- Virtual reality games appear to give a real-life boost to stroke patients’ recovery.
- A meta-analysis of previous trials found patients who played electronic games had a higher chance of improved motor strength compared to those who received conventional therapy.
DALLAS, April 7, 2011 /PRNewswire-USNewswire/ -- Virtual reality (VR) and other video games led to significant improvement in arm strength following stroke and could provide an affordable, enjoyable and effective way to intensify treatment, according to research reported in Stroke: Journal of the American Heart Association.
Researchers analyzed seven observational and five randomized trials, representing a total of 195 patients, ages 26 to 88, who had suffered mild to moderate strokes. Each study had investigated the effects of electronic games on upper arm strength and function.
In the observational studies, there was an average 14.7 percent improvement in motor strength after virtual reality sessions. There was a 20 percent average improvement in motor function, or the ability to perform standard tasks. In the randomized clinical trials, patients who played virtual reality games showed a statistically significant 4.89 times higher chance of improvement in motor strength compared to those who got standard therapy.
"Virtual reality gaming is a promising and potentially useful alternative to enhance motor improvement after stroke," said Gustavo Saposnik, M.D., M.Sc., lead author of the study and director of the Stroke Outcomes Research Unit at St. Michael's Hospital at the University of Toronto. "Virtual reality gaming therapy may provide an affordable, enjoyable and effective alternative to intensify treatment and promote motor recovery after stroke."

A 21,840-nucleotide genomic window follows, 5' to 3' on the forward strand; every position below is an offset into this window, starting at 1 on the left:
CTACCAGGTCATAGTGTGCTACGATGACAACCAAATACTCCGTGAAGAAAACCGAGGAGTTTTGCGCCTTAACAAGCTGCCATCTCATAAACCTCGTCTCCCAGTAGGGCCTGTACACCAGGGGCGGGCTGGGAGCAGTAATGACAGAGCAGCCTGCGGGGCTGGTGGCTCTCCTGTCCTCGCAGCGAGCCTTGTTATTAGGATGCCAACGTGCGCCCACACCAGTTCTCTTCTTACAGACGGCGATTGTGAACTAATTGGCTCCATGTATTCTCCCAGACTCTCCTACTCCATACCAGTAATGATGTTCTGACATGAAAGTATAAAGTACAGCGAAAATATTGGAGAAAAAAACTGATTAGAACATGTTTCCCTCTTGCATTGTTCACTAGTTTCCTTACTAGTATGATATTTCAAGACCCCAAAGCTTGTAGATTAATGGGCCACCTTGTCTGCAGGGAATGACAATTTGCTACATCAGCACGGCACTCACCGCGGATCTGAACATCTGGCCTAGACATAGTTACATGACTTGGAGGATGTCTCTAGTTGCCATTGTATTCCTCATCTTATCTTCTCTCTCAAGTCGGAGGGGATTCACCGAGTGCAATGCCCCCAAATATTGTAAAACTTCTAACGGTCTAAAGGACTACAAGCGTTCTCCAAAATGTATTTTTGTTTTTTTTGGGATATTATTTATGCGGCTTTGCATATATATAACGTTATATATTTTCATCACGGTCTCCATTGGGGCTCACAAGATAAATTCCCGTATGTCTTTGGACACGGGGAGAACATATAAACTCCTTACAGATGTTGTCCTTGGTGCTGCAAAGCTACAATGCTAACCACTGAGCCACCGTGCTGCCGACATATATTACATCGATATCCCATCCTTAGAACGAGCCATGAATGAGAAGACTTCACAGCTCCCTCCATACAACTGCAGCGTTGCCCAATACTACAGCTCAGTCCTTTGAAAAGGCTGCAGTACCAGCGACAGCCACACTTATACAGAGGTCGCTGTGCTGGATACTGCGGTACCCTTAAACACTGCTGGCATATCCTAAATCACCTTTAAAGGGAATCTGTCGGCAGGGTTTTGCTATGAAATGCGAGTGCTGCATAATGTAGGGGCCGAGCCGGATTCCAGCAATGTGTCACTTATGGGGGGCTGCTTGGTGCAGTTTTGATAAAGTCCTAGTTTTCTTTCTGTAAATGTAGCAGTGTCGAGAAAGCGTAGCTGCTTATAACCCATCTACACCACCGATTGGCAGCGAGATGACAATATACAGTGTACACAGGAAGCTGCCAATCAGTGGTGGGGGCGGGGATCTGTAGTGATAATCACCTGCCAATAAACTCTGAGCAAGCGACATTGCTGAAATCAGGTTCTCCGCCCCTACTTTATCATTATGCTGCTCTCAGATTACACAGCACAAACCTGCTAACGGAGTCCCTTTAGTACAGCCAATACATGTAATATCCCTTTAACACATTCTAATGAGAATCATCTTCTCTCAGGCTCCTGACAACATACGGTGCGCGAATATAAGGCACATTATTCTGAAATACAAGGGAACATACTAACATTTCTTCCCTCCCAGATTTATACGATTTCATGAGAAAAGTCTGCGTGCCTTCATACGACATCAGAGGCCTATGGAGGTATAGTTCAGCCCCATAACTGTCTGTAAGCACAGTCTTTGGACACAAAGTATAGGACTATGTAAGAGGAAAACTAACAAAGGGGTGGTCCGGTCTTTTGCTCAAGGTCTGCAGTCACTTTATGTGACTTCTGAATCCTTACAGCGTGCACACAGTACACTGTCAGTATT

Between 55 percent and 75 percent of stroke survivors continue to experience motor deficits that reduce their quality of life, yet conventional therapy provides "modest and sometimes delayed effects," said Saposnik, also an assistant professor in the hospital's department of medicine.
Recent research indicates the brain has a remarkable potential for remodelling because after injury it shows neuroplasticity, the ability to create new nerve cell connections. Those studies indicate that training designed to maximize the brain's remodelling potential should be challenging, repetitive, task-specific, motivating and novel. All of those are qualities of video-gaming, especially virtual reality systems in which players interact with a multisensory simulated environment via a wireless controller and receive real-time feedback on their performance.
Saposnik said advantages of virtual reality systems include:
multi-sensorial feedback, including vision, hearing and sensory perception;
simple graphics; and
potential for modifiable speed that enables participation over a wide range of patients including those with a cognitive impairment.
Although treatment varied by study, most patients played 20 to 30 hours during four to six weeks of therapy on one of several computer-based technology systems: three traditional video game systems (i.e., Glasstron, IREX®, Playstation® Eye Toy®) and nine virtual reality systems (e.g., Virtual Teacher, CyberGlove, VR Motion, PneuGlove, Wii™).
The observational studies followed patients in treatment to monitor changes over time. The randomized trials – considered more scientifically rigorous – randomly assigned two groups of patients to get either standard or virtual reality therapy.
Some of the smaller studies added virtual reality or video gaming on top of conventional therapy, which Saposnik said could limit this pooled analysis by skewing results for those who received more therapy. So far, there have been no large (more than 100 patients), randomized, controlled trials that compared the combination of virtual reality with conventional physical and occupational therapy to conventional treatment alone. That kind of study is needed, Saposnik said.
Co-author is Mindy Levin, P.T., M.Sc., Ph.D., for the Stroke Outcome Research Canada working group. Author disclosures are on the manuscript.
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